Sucker Grabbin' 2012 | Ozark Mountains

A lot of field herpers seem to go fishing, or maintain aquariums, as much as they do herp! Any and all things fish are welcome in this forum.

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KingCam
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Sucker Grabbin' 2012 | Ozark Mountains

Post by KingCam » April 16th, 2012, 2:08 pm

Missouri sucker grabbing; it doesn't get any better!

Hey folk, I know some of you enjoyed the photos from my sucker grabbing trip last year, so here are some from this year!

We were snagging suckers in Southern Missouri, south of Springfield near Branson. Bull Creek

Weather was pretty sketchy this past weekend, so fishing time was very limited. We had just enough success to walk away satisfied :P

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Kristin catching her very first sucker fish :D

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It's me!

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My little brother, Brennan, and I posing with our latest victims XD

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Kristin & my uncle, Mark (the pro)

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Kristin snagged this one so hard it came completely out of the water!

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"Take a picture of how bloody it is!" hahaha

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Not a bad amount of fish to eat!

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Packin' it up for the day.

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And below a couple of random critter shots. We didn't float this river this year, we just fished in one spot, so I didn't have much of an opportunity to do any herping this time around :( Oh well, there's always next year!

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Hope you enjoyed my post :mrgreen:
Cameron Peebles

VICtort
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Re: Sucker Grabbin' 2012 | Ozark Mountains

Post by VICtort » April 17th, 2012, 11:16 am

I did indeed enjoy it. Some pretty unique photos here, the close up of the crayfish with hatchlings is neat, I did not know they would stick around... Also, the sculpin, maybe Andy or someone into freshwater fish can ID it?

About the sucker fishing, (I am not judging, just asking, as I have speared many hundreds myself) have you tried angling for them? That is, using bait and a hook and letting them voluntarily take the baited hook into there mouth and catching them? I caught a great many on worms as a kid, and occasionally on salmon roe, glo-bugs or flies when targeting steelhead. In California, the common species of suckers are regarded as pests, and therefore may be speared as well. They are fabulously abundant in some streams.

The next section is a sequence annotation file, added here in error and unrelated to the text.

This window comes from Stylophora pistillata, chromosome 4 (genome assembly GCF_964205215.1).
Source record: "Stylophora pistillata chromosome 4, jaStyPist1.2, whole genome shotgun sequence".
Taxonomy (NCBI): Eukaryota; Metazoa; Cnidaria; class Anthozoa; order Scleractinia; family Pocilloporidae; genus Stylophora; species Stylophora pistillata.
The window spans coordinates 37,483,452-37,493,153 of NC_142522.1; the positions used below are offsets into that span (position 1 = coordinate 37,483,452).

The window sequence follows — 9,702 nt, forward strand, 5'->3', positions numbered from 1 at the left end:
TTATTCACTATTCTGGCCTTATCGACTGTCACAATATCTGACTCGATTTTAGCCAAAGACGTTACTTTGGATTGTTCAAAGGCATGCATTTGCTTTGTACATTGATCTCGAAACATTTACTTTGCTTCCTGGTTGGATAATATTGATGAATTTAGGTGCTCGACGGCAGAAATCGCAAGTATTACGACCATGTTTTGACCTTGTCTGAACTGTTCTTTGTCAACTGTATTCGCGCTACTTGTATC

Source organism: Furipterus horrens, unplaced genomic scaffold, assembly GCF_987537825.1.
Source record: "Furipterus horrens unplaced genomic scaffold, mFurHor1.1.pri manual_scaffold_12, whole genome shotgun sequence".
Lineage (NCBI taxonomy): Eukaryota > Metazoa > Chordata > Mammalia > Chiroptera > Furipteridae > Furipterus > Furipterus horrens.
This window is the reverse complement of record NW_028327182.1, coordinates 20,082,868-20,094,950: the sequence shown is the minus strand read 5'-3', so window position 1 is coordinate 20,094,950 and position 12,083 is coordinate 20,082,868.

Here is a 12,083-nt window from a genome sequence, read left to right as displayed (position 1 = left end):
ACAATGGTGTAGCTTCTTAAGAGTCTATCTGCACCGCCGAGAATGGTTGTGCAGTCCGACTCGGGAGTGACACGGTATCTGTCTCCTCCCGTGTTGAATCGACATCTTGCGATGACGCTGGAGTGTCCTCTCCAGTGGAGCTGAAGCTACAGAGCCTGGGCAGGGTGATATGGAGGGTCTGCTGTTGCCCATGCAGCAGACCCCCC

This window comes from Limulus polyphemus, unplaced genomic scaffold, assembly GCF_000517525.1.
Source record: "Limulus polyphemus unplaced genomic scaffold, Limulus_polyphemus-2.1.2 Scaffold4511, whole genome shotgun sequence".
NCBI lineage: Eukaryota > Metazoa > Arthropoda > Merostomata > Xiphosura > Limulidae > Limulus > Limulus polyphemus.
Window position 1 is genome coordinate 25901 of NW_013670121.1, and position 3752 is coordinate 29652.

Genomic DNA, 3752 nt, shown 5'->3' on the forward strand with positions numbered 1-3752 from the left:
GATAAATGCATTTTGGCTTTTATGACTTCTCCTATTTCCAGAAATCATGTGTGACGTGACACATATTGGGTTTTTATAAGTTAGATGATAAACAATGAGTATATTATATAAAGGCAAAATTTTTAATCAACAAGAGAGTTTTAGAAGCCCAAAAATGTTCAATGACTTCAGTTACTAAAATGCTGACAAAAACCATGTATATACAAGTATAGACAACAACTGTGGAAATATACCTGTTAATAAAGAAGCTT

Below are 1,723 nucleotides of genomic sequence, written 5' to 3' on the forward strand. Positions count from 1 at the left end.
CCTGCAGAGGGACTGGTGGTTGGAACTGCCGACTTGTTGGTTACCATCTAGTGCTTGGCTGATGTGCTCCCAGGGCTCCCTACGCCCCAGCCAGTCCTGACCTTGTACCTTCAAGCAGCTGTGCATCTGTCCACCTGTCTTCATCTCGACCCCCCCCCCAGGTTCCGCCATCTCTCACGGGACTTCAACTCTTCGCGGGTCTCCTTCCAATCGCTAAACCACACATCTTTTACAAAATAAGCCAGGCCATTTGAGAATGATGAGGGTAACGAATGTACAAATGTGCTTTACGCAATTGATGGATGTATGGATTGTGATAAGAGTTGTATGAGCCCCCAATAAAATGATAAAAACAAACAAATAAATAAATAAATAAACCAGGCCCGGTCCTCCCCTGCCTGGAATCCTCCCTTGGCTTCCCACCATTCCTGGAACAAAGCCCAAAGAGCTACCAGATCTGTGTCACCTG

Snagging is not a common form of take that I know of, but some exceptions, apparently your sucker fishery, and also for salmon in specific situations, often surplus hatchery fish etc. I imagine snagging can be fun, like any other method of take, some are better than it than others. I would love to stand beside you in a riffle and compare angling success to snagging success.

Suckers are often held in low regard by the anglers who take them incidental to other fisheries. Please comment on their palatability...I tried some from the Feather river and they tasted fine, mild white flesh but with lots of bones. Maybe deepfrying them or cross hatch cuts through the bones (like they fry fish in Amazonia) would render the bones soft and one could safely consume the bones? Many of the suckers I used to spear were very old, having cataracts etc., and they were one of the few underharvested fisheries.

Do you have hellbenders their?

Have fun, Vic

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Andy Avram
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Re: Sucker Grabbin' 2012 | Ozark Mountains

Post by Andy Avram » April 17th, 2012, 5:16 pm

Does your girlfriend commonly go fishing in her underwear? Definitely a good way to increase views on your post!

Seriously though, looks like an interesting outing again. I have heard sucker is good, but I have never had the courage to try it (although in light of the "what mammals have you eaten thread" maybe I need to increase my experiences.

As for species IDs. There are 2 sculpin possibilities in your area, Mottled and Banded. It looks like a Mottled to me, but hard to tell.

The suckers are a type of Redhorse, which appear to be Golden Redhorse. An underside picture of the closed mouth would help, as well as a side shot with the dorsal fin displayed.

As for the crayfish. I knew they carried eggs around under their tails, but I didn't know the hatchlings stuck around for any amount of time. Interesting observation.

Andy

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KingCam
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Re: Sucker Grabbin' 2012 | Ozark Mountains